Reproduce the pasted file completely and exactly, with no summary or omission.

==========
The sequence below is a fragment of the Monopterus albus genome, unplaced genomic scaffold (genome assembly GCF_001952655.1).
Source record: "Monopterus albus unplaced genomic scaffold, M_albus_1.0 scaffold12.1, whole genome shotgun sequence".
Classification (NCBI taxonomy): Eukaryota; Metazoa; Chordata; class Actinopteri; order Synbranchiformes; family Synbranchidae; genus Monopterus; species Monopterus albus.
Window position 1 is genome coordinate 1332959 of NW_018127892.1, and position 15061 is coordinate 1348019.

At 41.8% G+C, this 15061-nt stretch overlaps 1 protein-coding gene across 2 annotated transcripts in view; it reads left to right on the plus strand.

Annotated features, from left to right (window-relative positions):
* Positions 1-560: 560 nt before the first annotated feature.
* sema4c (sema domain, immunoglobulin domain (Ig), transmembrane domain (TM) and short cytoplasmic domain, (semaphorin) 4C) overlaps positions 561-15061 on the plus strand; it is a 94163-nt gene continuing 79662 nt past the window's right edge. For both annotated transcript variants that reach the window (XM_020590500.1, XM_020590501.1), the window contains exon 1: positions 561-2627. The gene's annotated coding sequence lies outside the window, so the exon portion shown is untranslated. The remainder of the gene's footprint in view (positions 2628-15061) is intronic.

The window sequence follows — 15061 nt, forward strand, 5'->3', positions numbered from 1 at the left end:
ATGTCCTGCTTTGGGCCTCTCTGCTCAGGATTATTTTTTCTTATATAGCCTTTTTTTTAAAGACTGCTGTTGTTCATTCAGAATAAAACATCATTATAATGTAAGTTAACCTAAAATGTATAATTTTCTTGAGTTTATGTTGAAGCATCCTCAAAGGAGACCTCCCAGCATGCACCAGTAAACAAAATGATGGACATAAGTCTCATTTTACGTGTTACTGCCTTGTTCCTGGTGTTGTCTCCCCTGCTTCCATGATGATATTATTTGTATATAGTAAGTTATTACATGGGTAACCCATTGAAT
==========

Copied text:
The sequence below is a fragment of the Monopterus albus genome, unplaced genomic scaffold (genome assembly GCF_001952655.1).
Source record: "Monopterus albus unplaced genomic scaffold, M_albus_1.0 scaffold12.1, whole genome shotgun sequence".
Classification (NCBI taxonomy): Eukaryota; Metazoa; Chordata; class Actinopteri; order Synbranchiformes; family Synbranchidae; genus Monopterus; species Monopterus albus.
Window position 1 is genome coordinate 1332959 of NW_018127892.1, and position 15061 is coordinate 1348019.

At 41.8% G+C, this 15061-nt stretch overlaps 1 protein-coding gene across 2 annotated transcripts in view; it reads left to right on the plus strand.

Annotated features, from left to right (window-relative positions):
* Positions 1-560: 560 nt before the first annotated feature.
* sema4c (sema domain, immunoglobulin domain (Ig), transmembrane domain (TM) and short cytoplasmic domain, (semaphorin) 4C) overlaps positions 561-15061 on the plus strand; it is a 94163-nt gene continuing 79662 nt past the window's right edge. For both annotated transcript variants that reach the window (XM_020590500.1, XM_020590501.1), the window contains exon 1: positions 561-2627. The gene's annotated coding sequence lies outside the window, so the exon portion shown is untranslated. The remainder of the gene's footprint in view (positions 2628-15061) is intronic.

The window sequence follows — 15061 nt, forward strand, 5'->3', positions numbered from 1 at the left end:
ATGTCCTGCTTTGGGCCTCTCTGCTCAGGATTATTTTTTCTTATATAGCCTTTTTTTTAAAGACTGCTGTTGTTCATTCAGAATAAAACATCATTATAATGTAAGTTAACCTAAAATGTATAATTTTCTTGAGTTTATGTTGAAGCATCCTCAAAGGAGACCTCCCAGCATGCACCAGTAAACAAAATGATGGACATAAGTCTCATTTTACGTGTTACTGCCTTGTTCCTGGTGTTGTCTCCCCTGCTTCCATGATGATATTATTTGTATATAGTAAGTTATTACATGGGTAACCCATTGAAT